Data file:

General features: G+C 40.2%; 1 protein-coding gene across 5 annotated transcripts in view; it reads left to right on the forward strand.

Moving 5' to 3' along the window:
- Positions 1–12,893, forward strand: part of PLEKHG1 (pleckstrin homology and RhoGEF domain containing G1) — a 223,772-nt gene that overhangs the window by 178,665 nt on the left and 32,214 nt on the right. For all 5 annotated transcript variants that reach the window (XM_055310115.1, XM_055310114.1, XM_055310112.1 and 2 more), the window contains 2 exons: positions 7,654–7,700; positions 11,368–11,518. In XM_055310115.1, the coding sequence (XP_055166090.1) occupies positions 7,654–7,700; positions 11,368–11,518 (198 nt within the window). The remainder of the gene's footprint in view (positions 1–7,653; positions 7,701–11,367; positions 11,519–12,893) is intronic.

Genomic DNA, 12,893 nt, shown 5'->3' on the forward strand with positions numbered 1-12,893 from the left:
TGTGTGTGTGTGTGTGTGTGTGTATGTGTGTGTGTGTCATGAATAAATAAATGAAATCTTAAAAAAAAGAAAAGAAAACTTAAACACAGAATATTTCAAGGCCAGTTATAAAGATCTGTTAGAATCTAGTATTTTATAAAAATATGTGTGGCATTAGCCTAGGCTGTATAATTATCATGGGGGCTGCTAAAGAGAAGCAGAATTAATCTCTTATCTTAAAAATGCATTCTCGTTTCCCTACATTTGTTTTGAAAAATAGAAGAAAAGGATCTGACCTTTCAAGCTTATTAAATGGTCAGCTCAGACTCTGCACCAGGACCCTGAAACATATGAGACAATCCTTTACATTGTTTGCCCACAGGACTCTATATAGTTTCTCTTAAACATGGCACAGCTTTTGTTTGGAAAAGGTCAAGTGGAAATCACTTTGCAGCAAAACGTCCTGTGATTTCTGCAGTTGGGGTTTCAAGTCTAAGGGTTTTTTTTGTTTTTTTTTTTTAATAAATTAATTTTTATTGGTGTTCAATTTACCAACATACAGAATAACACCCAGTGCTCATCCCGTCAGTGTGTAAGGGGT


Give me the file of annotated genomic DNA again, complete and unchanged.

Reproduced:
General features: G+C 40.2%; 1 protein-coding gene across 5 annotated transcripts in view; it reads left to right on the forward strand.

Moving 5' to 3' along the window:
- Positions 1–12,893, forward strand: part of PLEKHG1 (pleckstrin homology and RhoGEF domain containing G1) — a 223,772-nt gene that overhangs the window by 178,665 nt on the left and 32,214 nt on the right. For all 5 annotated transcript variants that reach the window (XM_055310115.1, XM_055310114.1, XM_055310112.1 and 2 more), the window contains 2 exons: positions 7,654–7,700; positions 11,368–11,518. In XM_055310115.1, the coding sequence (XP_055166090.1) occupies positions 7,654–7,700; positions 11,368–11,518 (198 nt within the window). The remainder of the gene's footprint in view (positions 1–7,653; positions 7,701–11,367; positions 11,519–12,893) is intronic.

Genomic DNA, 12,893 nt, shown 5'->3' on the forward strand with positions numbered 1-12,893 from the left:
TGTGTGTGTGTGTGTGTGTGTGTATGTGTGTGTGTGTCATGAATAAATAAATGAAATCTTAAAAAAAAGAAAAGAAAACTTAAACACAGAATATTTCAAGGCCAGTTATAAAGATCTGTTAGAATCTAGTATTTTATAAAAATATGTGTGGCATTAGCCTAGGCTGTATAATTATCATGGGGGCTGCTAAAGAGAAGCAGAATTAATCTCTTATCTTAAAAATGCATTCTCGTTTCCCTACATTTGTTTTGAAAAATAGAAGAAAAGGATCTGACCTTTCAAGCTTATTAAATGGTCAGCTCAGACTCTGCACCAGGACCCTGAAACATATGAGACAATCCTTTACATTGTTTGCCCACAGGACTCTATATAGTTTCTCTTAAACATGGCACAGCTTTTGTTTGGAAAAGGTCAAGTGGAAATCACTTTGCAGCAAAACGTCCTGTGATTTCTGCAGTTGGGGTTTCAAGTCTAAGGGTTTTTTTTGTTTTTTTTTTTTAATAAATTAATTTTTATTGGTGTTCAATTTACCAACATACAGAATAACACCCAGTGCTCATCCCGTCAGTGTGTAAGGGGT